I first started toying with the idea of a novel set in the Tau Ceti system more than twenty years ago. And as these things go, the story developed in fits and starts as I bounced between novel projects and other stories. One of the things about writing science fiction, particularly near-future SF, is that the science never stands still. And particularly, in the last few decades, the developments in astronomy and the identification of planets outside our solar system, called exoplanets, has been almost exponential!

When I wrote the first draft of The Tau Ceti Diversion, there was not a single confirmed planet identified outside Earth’s solar system. Now, thanks largely to the latest Kepler space-based telescope discoveries, there are more than 3000! Not only that, but there have been five identified in the Tau Ceti system itself, with one – and possibly two – in the habitable zone around that star.

What did this mean for me? It meant a ton of research, and lot of very careful rewriting!

In my very early drafts of The Tau Ceti Diversion, I was free to imagine an Earth-like solar system of planets and shape them as I saw fit for the story. But by the time the last draft was completed, only months ago, I had very specific information about what those planets might be. I knew their approximate mass, their orbits, even their eccentricity. I had to go back to the drawing board – and my excel spreadsheets – to try and work out how these known planets would fit within the very specific constraints of my story. Not the least of which was that my story included a tidally locked planet!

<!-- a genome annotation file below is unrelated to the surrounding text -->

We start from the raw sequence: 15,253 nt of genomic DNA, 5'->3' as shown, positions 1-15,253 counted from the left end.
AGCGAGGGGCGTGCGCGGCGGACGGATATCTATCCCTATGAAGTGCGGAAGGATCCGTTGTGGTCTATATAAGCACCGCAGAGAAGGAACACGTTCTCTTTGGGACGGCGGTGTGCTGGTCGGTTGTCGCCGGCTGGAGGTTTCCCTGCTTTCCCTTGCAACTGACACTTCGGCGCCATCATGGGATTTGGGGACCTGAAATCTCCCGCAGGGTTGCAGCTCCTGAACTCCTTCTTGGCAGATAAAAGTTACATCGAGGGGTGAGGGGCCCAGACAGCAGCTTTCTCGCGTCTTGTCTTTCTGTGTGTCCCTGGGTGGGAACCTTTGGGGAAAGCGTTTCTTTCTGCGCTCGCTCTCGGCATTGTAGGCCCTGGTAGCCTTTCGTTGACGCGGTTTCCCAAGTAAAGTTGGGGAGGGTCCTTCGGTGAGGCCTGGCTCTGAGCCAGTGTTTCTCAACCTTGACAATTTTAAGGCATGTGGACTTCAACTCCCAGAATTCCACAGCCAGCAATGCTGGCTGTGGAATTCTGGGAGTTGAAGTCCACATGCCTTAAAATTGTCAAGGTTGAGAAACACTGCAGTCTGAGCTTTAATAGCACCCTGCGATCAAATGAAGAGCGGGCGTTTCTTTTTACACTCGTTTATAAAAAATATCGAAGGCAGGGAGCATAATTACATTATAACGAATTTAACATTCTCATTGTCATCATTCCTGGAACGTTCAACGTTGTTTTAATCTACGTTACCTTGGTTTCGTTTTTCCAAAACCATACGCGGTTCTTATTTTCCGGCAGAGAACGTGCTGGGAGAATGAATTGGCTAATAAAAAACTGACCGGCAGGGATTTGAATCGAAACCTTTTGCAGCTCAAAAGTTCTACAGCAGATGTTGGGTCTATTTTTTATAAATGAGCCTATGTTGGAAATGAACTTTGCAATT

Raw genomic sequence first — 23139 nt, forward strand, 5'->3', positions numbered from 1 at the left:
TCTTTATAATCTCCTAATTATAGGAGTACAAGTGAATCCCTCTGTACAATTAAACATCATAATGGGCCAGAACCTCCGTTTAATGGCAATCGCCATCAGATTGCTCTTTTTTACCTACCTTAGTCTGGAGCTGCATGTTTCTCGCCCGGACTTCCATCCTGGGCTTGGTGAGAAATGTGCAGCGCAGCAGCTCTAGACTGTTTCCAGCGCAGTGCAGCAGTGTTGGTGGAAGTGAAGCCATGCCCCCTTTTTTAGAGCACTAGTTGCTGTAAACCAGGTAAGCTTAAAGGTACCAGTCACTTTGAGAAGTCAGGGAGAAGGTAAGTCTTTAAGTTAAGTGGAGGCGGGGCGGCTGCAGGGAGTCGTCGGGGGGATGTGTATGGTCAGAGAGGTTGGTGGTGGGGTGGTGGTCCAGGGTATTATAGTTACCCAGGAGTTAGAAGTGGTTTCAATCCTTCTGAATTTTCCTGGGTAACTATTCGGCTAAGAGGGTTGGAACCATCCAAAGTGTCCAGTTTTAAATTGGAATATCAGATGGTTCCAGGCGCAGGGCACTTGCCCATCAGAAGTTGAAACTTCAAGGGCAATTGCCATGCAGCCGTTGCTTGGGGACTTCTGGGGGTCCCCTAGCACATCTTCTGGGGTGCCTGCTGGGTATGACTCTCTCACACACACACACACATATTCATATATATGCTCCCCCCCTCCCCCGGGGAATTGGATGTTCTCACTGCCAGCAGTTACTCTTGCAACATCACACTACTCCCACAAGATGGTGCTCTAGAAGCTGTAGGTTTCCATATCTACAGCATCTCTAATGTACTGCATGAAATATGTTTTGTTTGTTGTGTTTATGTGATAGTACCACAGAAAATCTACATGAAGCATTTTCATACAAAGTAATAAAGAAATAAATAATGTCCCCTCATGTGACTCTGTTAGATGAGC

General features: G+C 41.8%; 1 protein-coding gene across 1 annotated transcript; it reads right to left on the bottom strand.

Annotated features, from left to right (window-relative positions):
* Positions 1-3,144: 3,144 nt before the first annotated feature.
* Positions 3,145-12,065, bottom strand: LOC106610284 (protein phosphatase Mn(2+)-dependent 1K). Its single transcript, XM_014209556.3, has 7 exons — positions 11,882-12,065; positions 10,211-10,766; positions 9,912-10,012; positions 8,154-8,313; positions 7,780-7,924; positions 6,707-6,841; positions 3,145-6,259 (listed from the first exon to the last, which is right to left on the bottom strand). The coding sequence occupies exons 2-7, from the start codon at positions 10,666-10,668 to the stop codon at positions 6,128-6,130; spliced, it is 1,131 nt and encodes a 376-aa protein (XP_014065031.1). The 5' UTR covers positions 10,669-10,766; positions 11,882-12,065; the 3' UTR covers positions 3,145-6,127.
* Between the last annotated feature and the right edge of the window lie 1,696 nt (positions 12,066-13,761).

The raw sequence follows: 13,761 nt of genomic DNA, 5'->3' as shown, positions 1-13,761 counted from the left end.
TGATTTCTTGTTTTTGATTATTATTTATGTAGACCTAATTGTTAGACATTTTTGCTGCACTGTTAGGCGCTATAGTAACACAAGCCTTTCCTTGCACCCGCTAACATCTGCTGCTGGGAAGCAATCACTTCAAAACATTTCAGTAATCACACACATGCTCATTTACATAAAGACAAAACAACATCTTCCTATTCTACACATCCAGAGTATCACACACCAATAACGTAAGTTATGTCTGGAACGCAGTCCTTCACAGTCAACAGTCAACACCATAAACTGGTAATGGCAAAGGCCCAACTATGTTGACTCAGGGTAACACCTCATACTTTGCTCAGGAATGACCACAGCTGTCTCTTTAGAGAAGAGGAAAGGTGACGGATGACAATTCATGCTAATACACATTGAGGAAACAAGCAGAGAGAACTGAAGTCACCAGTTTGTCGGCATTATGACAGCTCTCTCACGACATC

It’s no accident that the Tau Ceti system has been popular as a setting for science fiction. Even before the identification of its family of planets, Tau Ceti, in the constellation of Cetus, was known to be very similar to our own Sun. It is smaller, about 78% of the Sun’s mass, and is the closest solitary G-class star (the same spectral class as the Sun). That’s enough to make it seem like our cousin. Add to that Tau Ceti’s stability, and lack of stellar variation, and you already feel like moving in. The only hitch is the presence of a debris disk, which means that any planet orbiting Tau Ceti is likely to face more impact events than planets in our own solar system.

Seen from Tau Ceti, the Sun would appear much like Tau Ceti does to us – a third magnitude star visible to the naked eye.

The composition of Tau Ceti, as measured by the ratio of its iron to hydrogen content, or metallicity, is lower than our Sun, indicating that it is older: its makeup derived from earlier stars yet to manufacture the same amount of heavy elements in their internal fusion factories.

So similar to our own Sun, and so close, it’s no wonder that it is also a target for the SETI (Search for Extra-Terrestrial Intelligence) program.

As readers of my novel The Tau Ceti Diversion will discover, the explorers in my novel certainly find some intelligent life there!

Read it now on Amazon!

Tau-Ceti-Diversion-severed-ebook-cover (Medium)

 

Laser Communication with Spacecraft